Instrument Panel and Center Stack: The Blazer instrument panel design has a standup 8-inch center screen that is de rigeur these days. The instrument cluster is relatively conventional with three dials. The center dial is the speedometer. Under the center screen are a row of buttons for the heating and air conditioning system that are difficult to read. The Passport instrument panel is very ergonomic. The eight-inch center screen is bright and easy to read. The heater and air conditioning controls beneath the center screen are easy to see and understand. The Passport’s instrument cluster is dominated by a digital speedometer. A message display is beneath the speedometer. The tach is a horizontal bar running across the top of the cluster. Blazer v Passport – Passport Wins
Performance, Ride and Handling: Blazer is powered by a 308-horsepower 3.6L V6 engine mated to a 9-speed automatic transmission. Blazer is tuned for around town driving. Its ride is crisp. Handling is precise. Passport is powered by a 280-horsepower V6 engine with a 9-speed automatic transmission. Passport is tuned for outdoors and occasional off-roading. Passport’s ride is a bit stiff. Cornering is not as precise as Blazer’s due to a higher center of gravity. Blazer v Passport – Blazer Wins
Driveability: With very similar descriptions of the components, driveability in the Blazer is superior to the Passport. Its V6/transmission combination provides spritely acceleration and precise shifts. Passport’s V6/transmission combination lags with starting from a stop. Passport shifts abruptly when you aren’t expecting it. Blazer v. Passport – Blazer Wins.
Safety Features: When you option up the Blazer, you get adaptive cruise control, lane watch sensors, forward collision warning, etc. On Passport, the HondaSensing suite of safety features is standard even on the base model. Neither has adaptive cruise control with a stop/go feature. Frustrating. Blazer v Passport – Passport Wins
Surprises and Delights: Blazer is available with a cargo area management system. Passport has a standard covered compartment aft of the spare wheel. It is deep enough to carry groceries or plants from the nursery. Next to the spare tire, Passport has additional cubbies for storage of small items. Blazer v Passport – Passport Wins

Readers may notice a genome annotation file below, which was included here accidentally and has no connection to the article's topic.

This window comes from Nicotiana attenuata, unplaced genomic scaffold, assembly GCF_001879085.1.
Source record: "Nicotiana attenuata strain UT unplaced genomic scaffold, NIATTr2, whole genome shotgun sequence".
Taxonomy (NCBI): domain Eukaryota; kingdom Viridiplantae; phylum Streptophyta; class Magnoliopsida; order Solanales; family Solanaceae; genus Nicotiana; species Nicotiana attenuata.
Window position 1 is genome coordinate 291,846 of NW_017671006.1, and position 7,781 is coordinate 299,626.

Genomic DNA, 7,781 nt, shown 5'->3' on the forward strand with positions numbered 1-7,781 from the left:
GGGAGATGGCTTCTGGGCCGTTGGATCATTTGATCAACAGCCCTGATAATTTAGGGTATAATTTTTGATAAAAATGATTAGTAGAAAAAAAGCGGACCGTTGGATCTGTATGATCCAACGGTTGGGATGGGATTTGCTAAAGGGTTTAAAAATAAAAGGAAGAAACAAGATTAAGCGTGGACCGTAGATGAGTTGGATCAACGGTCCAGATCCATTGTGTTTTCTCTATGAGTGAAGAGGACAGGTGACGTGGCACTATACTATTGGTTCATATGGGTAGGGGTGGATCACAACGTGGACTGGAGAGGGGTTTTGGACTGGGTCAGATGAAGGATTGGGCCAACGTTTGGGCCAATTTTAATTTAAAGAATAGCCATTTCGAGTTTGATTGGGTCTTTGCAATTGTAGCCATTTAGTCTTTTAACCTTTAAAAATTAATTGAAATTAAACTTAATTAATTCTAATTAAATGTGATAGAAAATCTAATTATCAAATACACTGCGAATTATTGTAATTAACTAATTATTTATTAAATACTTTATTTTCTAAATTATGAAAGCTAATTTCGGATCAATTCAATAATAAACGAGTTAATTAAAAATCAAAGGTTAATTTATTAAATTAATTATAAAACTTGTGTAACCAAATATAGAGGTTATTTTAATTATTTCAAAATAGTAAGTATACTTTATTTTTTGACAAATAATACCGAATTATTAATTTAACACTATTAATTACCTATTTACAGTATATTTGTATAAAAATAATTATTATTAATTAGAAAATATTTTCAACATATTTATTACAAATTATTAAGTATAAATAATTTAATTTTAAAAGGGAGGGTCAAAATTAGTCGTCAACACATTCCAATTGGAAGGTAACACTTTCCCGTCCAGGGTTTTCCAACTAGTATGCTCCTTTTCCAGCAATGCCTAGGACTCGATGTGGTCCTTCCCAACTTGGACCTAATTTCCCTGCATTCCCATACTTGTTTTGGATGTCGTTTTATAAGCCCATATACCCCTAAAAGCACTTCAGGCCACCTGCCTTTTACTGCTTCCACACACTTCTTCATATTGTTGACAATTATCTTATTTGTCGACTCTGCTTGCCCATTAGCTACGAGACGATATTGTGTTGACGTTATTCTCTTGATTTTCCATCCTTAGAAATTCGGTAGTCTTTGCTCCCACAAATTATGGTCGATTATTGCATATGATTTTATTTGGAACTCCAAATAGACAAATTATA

Value: When you check all the boxes on the Blazer you can option the vehicle up to $52,000. Of course, even with a new vehicle there are incentives available, so they quickly offer a Blazer Premier for $49,000 on their website. The Passport Elite essentially has no options. There are tons of dealer-installed accessories available. When you select the top Passport, the price is about $44,000. Blazer v Passport – Passport Wins
Conclusion: Blazer may be the more compelling product around town with its swoopy styling and fun to drive dynamics. Passport is more sedate while still trying to be exciting from a styling standpoint. Passport is more practical. It is a Honda, after all. It does seem that Honda phoned-it-in by not having contrasting door trim panels. Probably a cost and complexity thing. Passport is tuned more for outdoor activities than the Blazer. So, what do you want? Do you want a city slicker that costs substantially more? Or do you want a practical vehicle at a lower price? You choose.
P.S. Given that the Honda Passport and Pilot have identical front two rows of seating, Honda could have used some Pilot trim pieces in the Passport. Case in point, the Pilot has contrasting lower instrument panel material and door trim panel material when you get the Elite trim level, The Passport gray seats swim in a sea of black. Not good.